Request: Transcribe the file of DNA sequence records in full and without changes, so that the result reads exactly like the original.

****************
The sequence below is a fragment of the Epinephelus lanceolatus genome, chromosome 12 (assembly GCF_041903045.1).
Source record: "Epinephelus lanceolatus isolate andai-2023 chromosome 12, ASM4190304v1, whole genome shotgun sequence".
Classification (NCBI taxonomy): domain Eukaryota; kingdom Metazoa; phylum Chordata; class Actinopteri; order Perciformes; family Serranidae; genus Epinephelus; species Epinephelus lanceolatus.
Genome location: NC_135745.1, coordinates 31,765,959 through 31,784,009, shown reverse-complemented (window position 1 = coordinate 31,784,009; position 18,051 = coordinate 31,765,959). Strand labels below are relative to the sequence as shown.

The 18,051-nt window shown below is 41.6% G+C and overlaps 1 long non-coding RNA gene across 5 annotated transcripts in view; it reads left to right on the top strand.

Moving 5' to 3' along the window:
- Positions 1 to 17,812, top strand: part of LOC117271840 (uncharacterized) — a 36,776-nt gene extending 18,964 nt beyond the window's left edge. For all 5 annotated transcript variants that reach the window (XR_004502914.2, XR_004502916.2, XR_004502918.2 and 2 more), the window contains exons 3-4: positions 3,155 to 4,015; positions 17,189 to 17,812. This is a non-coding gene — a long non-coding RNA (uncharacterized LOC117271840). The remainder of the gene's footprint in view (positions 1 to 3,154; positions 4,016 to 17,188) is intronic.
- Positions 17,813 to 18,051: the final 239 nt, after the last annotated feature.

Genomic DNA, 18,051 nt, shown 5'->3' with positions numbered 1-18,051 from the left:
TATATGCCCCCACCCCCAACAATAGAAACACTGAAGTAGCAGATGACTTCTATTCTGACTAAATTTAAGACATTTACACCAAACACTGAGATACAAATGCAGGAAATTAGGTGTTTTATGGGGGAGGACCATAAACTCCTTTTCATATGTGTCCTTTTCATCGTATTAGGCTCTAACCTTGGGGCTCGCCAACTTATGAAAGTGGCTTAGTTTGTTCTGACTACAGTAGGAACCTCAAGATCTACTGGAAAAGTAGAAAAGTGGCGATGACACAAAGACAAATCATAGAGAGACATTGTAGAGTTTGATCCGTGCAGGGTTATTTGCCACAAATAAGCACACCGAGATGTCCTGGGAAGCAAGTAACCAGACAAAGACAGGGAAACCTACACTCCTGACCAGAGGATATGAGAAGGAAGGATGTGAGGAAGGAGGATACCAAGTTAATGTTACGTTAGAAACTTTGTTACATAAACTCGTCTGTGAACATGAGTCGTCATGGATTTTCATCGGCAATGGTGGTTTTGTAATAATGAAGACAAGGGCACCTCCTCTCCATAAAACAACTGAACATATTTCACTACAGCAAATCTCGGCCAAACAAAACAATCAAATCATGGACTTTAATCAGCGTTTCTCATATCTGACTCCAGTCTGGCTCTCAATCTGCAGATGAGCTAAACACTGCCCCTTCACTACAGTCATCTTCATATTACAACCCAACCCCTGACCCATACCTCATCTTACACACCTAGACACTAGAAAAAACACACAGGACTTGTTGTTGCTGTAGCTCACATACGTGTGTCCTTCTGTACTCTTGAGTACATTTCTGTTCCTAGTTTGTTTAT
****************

The sequence below is a fragment of the Epinephelus lanceolatus genome, chromosome 12 (assembly GCF_041903045.1).
Source record: "Epinephelus lanceolatus isolate andai-2023 chromosome 12, ASM4190304v1, whole genome shotgun sequence".
Classification (NCBI taxonomy): domain Eukaryota; kingdom Metazoa; phylum Chordata; class Actinopteri; order Perciformes; family Serranidae; genus Epinephelus; species Epinephelus lanceolatus.
Genome location: NC_135745.1, coordinates 31,765,959 through 31,784,009, shown reverse-complemented (window position 1 = coordinate 31,784,009; position 18,051 = coordinate 31,765,959). Strand labels below are relative to the sequence as shown.

The 18,051-nt window shown below is 41.6% G+C and overlaps 1 long non-coding RNA gene across 5 annotated transcripts in view; it reads left to right on the top strand.

Moving 5' to 3' along the window:
- Positions 1 to 17,812, top strand: part of LOC117271840 (uncharacterized) — a 36,776-nt gene extending 18,964 nt beyond the window's left edge. For all 5 annotated transcript variants that reach the window (XR_004502914.2, XR_004502916.2, XR_004502918.2 and 2 more), the window contains exons 3-4: positions 3,155 to 4,015; positions 17,189 to 17,812. This is a non-coding gene — a long non-coding RNA (uncharacterized LOC117271840). The remainder of the gene's footprint in view (positions 1 to 3,154; positions 4,016 to 17,188) is intronic.
- Positions 17,813 to 18,051: the final 239 nt, after the last annotated feature.

Genomic DNA, 18,051 nt, shown 5'->3' with positions numbered 1-18,051 from the left:
TATATGCCCCCACCCCCAACAATAGAAACACTGAAGTAGCAGATGACTTCTATTCTGACTAAATTTAAGACATTTACACCAAACACTGAGATACAAATGCAGGAAATTAGGTGTTTTATGGGGGAGGACCATAAACTCCTTTTCATATGTGTCCTTTTCATCGTATTAGGCTCTAACCTTGGGGCTCGCCAACTTATGAAAGTGGCTTAGTTTGTTCTGACTACAGTAGGAACCTCAAGATCTACTGGAAAAGTAGAAAAGTGGCGATGACACAAAGACAAATCATAGAGAGACATTGTAGAGTTTGATCCGTGCAGGGTTATTTGCCACAAATAAGCACACCGAGATGTCCTGGGAAGCAAGTAACCAGACAAAGACAGGGAAACCTACACTCCTGACCAGAGGATATGAGAAGGAAGGATGTGAGGAAGGAGGATACCAAGTTAATGTTACGTTAGAAACTTTGTTACATAAACTCGTCTGTGAACATGAGTCGTCATGGATTTTCATCGGCAATGGTGGTTTTGTAATAATGAAGACAAGGGCACCTCCTCTCCATAAAACAACTGAACATATTTCACTACAGCAAATCTCGGCCAAACAAAACAATCAAATCATGGACTTTAATCAGCGTTTCTCATATCTGACTCCAGTCTGGCTCTCAATCTGCAGATGAGCTAAACACTGCCCCTTCACTACAGTCATCTTCATATTACAACCCAACCCCTGACCCATACCTCATCTTACACACCTAGACACTAGAAAAAACACACAGGACTTGTTGTTGCTGTAGCTCACATACGTGTGTCCTTCTGTACTCTTGAGTACATTTCTGTTCCTAGTTTGTTTAT